Emenike and Aleke [9] studied the daily closing prices of the Nigerian stocks from January 1996 to December 2011 used the asymmetric GARCH variants. Their result showed strong evidence of asymmetric effects in the stock returns and therefore proposed EGARCH as performing better than other asymmetric rivals.

Arowolo [10] examined the forecasting properties of linear GARCH model for daily closing stocks prices of Zenith bank Plc in the Nigerian Stock Exchange. The Akaike and Bayesian Information Criteria (AIC and BIC) techniques were used to obtain the order of the GARCH (p,q) that best fit the Zenith Bank return series. The information criteria identified GARCH (1,2) as the appropriate model. His result further supported the claim that financial data are leptokurtic.

Emenike and Ani [11], examined the nature of volatility of stock returns in the Nigerian banking sector using GARCH models. Individual bank indices and the All-share Index of the Nigerian Stock Exchange were evaluated for evidence of volatility persistence, volatility asymmetry and fat tails using data from 3 January 2006 to 31 December 2012. Results obtained from GARCH models suggest that stock returns volatility of the Nigerian banking sector move in cluster and that volatility persistence is high for the sample period. The results also indicate that stock returns distribution of the banking sector is leptokurtic and that sign of the innovations have insignificant influence on the volatility of stock returns of the banks. Finally, the findings of this study show that the degree of volatility persistence is higher for the All Share Index than for most of the banks.

Abubakar and Gani [12] re-examined the long run relationship between financial development indicators and economic growth in Nigeria over the period 1970–2010. The study employed the Johansen and Juselius (1990) approach to cointegration and Vector Error Correction Modeling (VECM). Their findings revealed that in the long-run, liquid liabilities of commercial banks and trade openness exert significant positive influence on economic growth, conversely, credit to the private sector, interest rate spread and government expenditure exert significant negative influence. The findings implied that, credit to the private sector is marred by the identified problems and government borrowing and high interest rate are crowding out investment and growth. The policy implications are financial reforms in Nigeria should focus more on deepening the sector in terms of financial instruments so that firms can have alternatives to banks’ credit which proved to be inefficient and detrimental to growth, moreover, government should inculcate fiscal discipline.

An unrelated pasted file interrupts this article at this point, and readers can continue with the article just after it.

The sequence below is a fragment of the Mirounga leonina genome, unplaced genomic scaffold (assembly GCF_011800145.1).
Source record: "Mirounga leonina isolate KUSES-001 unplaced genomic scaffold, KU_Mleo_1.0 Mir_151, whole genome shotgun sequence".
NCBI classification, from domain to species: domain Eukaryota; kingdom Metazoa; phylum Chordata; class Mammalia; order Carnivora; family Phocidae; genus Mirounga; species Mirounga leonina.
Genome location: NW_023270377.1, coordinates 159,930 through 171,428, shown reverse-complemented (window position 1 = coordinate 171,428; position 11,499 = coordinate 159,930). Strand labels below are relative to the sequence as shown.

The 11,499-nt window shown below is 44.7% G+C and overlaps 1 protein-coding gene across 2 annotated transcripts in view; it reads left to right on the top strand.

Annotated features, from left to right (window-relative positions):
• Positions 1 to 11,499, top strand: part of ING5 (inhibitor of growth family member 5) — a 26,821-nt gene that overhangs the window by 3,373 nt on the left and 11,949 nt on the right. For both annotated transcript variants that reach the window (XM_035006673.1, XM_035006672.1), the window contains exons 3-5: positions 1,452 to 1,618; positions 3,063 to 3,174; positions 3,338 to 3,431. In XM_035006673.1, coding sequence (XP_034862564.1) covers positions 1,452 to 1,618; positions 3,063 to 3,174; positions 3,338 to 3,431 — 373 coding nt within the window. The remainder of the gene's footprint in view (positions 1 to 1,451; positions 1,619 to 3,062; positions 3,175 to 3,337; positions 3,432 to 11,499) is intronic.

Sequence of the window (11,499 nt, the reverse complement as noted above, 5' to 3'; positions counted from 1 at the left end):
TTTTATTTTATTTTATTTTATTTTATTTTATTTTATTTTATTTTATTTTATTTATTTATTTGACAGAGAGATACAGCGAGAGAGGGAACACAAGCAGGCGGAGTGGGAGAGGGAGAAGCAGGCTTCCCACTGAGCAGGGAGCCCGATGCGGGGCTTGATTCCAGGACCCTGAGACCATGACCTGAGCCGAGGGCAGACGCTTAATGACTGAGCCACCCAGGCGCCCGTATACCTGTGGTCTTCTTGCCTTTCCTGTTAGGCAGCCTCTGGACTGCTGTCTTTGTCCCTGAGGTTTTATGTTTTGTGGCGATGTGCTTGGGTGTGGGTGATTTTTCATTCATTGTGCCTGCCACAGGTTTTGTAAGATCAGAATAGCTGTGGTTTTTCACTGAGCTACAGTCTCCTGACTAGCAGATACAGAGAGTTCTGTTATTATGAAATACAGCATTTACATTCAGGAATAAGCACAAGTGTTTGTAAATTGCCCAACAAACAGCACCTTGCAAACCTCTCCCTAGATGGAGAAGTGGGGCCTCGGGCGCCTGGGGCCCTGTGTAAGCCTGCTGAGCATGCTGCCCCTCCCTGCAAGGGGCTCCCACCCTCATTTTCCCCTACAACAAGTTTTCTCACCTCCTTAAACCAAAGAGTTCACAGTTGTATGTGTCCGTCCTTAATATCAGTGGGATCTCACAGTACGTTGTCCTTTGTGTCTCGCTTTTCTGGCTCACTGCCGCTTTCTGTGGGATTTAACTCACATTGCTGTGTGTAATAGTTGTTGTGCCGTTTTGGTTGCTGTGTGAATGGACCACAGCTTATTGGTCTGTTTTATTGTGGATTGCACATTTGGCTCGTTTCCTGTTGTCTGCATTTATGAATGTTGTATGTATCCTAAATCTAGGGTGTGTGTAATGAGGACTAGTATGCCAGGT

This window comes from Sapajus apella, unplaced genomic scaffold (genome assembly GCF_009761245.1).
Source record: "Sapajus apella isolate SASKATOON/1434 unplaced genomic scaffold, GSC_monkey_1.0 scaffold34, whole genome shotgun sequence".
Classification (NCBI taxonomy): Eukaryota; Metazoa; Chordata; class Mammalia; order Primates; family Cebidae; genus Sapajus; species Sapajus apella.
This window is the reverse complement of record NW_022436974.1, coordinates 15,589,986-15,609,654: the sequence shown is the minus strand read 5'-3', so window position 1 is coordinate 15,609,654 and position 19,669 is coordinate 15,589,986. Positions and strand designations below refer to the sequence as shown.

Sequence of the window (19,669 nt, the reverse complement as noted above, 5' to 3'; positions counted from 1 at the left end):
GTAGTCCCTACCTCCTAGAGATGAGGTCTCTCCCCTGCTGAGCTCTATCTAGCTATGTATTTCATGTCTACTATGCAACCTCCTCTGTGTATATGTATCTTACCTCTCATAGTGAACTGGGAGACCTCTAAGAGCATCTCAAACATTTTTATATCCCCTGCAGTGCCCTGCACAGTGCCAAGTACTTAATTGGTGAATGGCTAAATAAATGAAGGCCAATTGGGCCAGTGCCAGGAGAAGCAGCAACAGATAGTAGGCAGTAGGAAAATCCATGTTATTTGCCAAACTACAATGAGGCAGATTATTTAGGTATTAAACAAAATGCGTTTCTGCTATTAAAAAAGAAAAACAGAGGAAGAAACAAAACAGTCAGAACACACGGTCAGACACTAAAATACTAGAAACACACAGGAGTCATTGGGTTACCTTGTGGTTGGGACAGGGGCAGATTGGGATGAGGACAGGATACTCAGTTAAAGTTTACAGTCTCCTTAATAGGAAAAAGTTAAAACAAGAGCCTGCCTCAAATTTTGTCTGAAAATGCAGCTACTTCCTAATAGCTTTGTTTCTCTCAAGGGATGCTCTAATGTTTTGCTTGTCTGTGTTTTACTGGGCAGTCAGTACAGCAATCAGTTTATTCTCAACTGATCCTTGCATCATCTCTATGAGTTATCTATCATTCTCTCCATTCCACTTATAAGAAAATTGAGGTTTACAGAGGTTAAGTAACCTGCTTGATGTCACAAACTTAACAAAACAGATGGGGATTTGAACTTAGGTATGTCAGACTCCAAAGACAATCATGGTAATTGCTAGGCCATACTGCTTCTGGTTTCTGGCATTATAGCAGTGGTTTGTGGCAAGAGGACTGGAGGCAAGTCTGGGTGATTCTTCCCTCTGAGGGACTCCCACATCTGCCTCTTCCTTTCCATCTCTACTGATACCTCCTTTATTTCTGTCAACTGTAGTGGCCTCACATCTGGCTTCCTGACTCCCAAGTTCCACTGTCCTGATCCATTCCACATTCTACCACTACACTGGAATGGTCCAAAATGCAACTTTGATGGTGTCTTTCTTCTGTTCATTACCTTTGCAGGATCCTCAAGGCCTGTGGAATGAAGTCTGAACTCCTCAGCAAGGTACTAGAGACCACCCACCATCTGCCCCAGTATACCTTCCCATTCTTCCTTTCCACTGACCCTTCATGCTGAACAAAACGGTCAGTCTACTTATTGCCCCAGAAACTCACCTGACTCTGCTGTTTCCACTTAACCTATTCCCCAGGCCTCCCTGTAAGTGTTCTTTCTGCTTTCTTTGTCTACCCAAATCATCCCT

3. Model specification

This study focuses on the GARCH models that are robust for forecasting the volatility of financial time series data; so GARCH model and some of its extensions are presented in this section.

3.1 Autoregressive conditional heteroskedasticity (ARCH) family model

Every ARCH or GARCH family model requires two distinct specifications, namely: the mean and the variance Equations [13]. The mean equation for a conditional heteroskedasticity in a return series, ytis given by

yt=Et1yt+εtE1

where εt=φtσt.

The mean equation in Eq. (1) also applies to other GARCH family models. Et1.is the expected value conditional on information available at time t-1, while εtis the error generated from the mean equation at time t and φtis the sequence of independent and identically distributed random variables with zero mean and unit variance.

The variance equation for an ARCH(p) model is given by

σt2=ω+α1at12++αpatp2E2

It can be seen in the equation that large values of the innovation of asset returns have bigger impact on the conditional variance because they are squared, which means that a large shock tends to follow another large shock and that is the same way the clusters of the volatility behave. So the ARCH(p) model becomes:

at=σtεt,σt2=ω+α1at12++αpatp2E3

Where εtN(0,1) iid, ω> 0 and αi0for i> 0. In practice, εtis assumed to follow the standard normal or a standardized student-t distribution or a generalized error distribution [14].

3.2 Asymmetric power ARCH

According to Rossi [15], the asymmetric power ARCH model proposed by [16] given below forms the basis for deriving the GARCH family models.